The David versus Goliath battle faced by Australian creative industries and what they might do to win (Part 4: The Needs of the Australian Creative Industries Sector)

In this next section, we examine the needs of the Australian creative industries, with a particular emphasis on the arts and cultural sector.  We do this with a view to seeing how the business models explored in Part 3 might fit with the needs of our sector in Part 5 of this series.

This is the fourth section in a series of blogposts that examines ramifications of the small size of most Australia creative businesses and explores strategies for resolving issues raised here.

In the previous blogs, we explored:

Part 1: We’re Tiny. The tiny size of Australian creative industries

Part 2: New vs Old Paradigms

Part 3: Business Models for the New Paradigm

In future blogs, we will look at:

Part 5: How a new media model solution might look in the arts and cultural sector

 

Part 4: The Needs of the Australian Creative Industries Sector

Needs of the Australian creative industries with a particular focus upon the arts and cultural sector.

At BYP Group, we research and consult extensively with the Australian creative industries including the arts and cultural sector. We hear perspectives from the funders as well as from the artists and arts organisations that create the art.

Below we outline some of the major issues most frequently raised to us by members of this community over recent years.

  1. Sustainable careers for artists at all stages of practice including related issues e.g.:
    1. Business skills especially
    2. Marketing and communications skills to grow and access audience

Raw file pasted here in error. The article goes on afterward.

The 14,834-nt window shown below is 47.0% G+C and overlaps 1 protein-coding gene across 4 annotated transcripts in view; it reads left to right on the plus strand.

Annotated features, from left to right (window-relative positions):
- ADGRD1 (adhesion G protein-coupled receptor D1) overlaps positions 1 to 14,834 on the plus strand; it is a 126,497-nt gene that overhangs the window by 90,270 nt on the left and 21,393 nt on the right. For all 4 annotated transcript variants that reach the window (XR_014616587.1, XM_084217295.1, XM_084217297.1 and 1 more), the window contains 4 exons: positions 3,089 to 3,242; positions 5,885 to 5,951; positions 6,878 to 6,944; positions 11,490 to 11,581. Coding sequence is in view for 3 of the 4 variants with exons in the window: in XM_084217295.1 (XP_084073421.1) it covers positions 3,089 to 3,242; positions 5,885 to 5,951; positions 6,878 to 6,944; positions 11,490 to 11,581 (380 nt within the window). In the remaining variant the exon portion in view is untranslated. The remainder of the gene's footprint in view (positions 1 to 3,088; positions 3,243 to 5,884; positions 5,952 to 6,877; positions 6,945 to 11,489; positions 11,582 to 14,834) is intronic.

3. Awareness of technology and its impacts on their practice
    4. IP monetization
  2. Affordability of space especially
    1. Space for developmental and experimental work
  3. Professional and creative networks that endure beyond a funding grant or period
    1. Difficulty in career progression from early to mid, mid to established.
    2. Cross-over into the private sector for
      1. ‘Embedded’ work
      2. Service contract work e.g. design, innovation, branding, production skills
  4. Diversity of access to the arts especially target groups such as
    1. Gender
    2. ATSI
    3. CALD
    4. Disability
  5. Funding for multi-disciplinary arts that may fall between traditional funding criteria
  6. Increased Strategic impact of funding through e.g.
    1. Increased co-ordination and collaboration between government entities
  7. Lack of economies of scale and the problems associated with this e.g.
    1. Lack of creative clusters and hubs to help increase scale
    2. Activation of the night-time economy
    3. Too much time spent on non-creative activities e.g.
    4. Office management and space maintenance
    5. Marketing and promotion
  8. An environment that generates collaboration, peer learning and cross-pollination
  9. Creative spaces which creates a sense of community and has its own identity
  10. International engagement frequently due to
    1. Lack of scale to overcome e.g.
    2. Tyranny of distance
    3. Insurance and coverage costs (lack of scale)
    4. Lack of familiarity with foreign cultures
    5. Lack of Australian arts industry ‘brand awareness’ in the international marketplace
  11. Public visibility of the arts, especially at the independent and small organisation level especially
  12. Showcasing opportunities, preferably before an international audience

The above is by no means a conclusive list of the sector’s needs.  There is also some double-up in needs, which illustrates the pervasiveness of the issue of scale described in earlier sections of this blog.

Comparison of independent screen media content creator to independent artist

In the independent screen sector we see many overlapping issues.  Some interesting exceptions include:

  • Awareness of technology and its impacts on their practice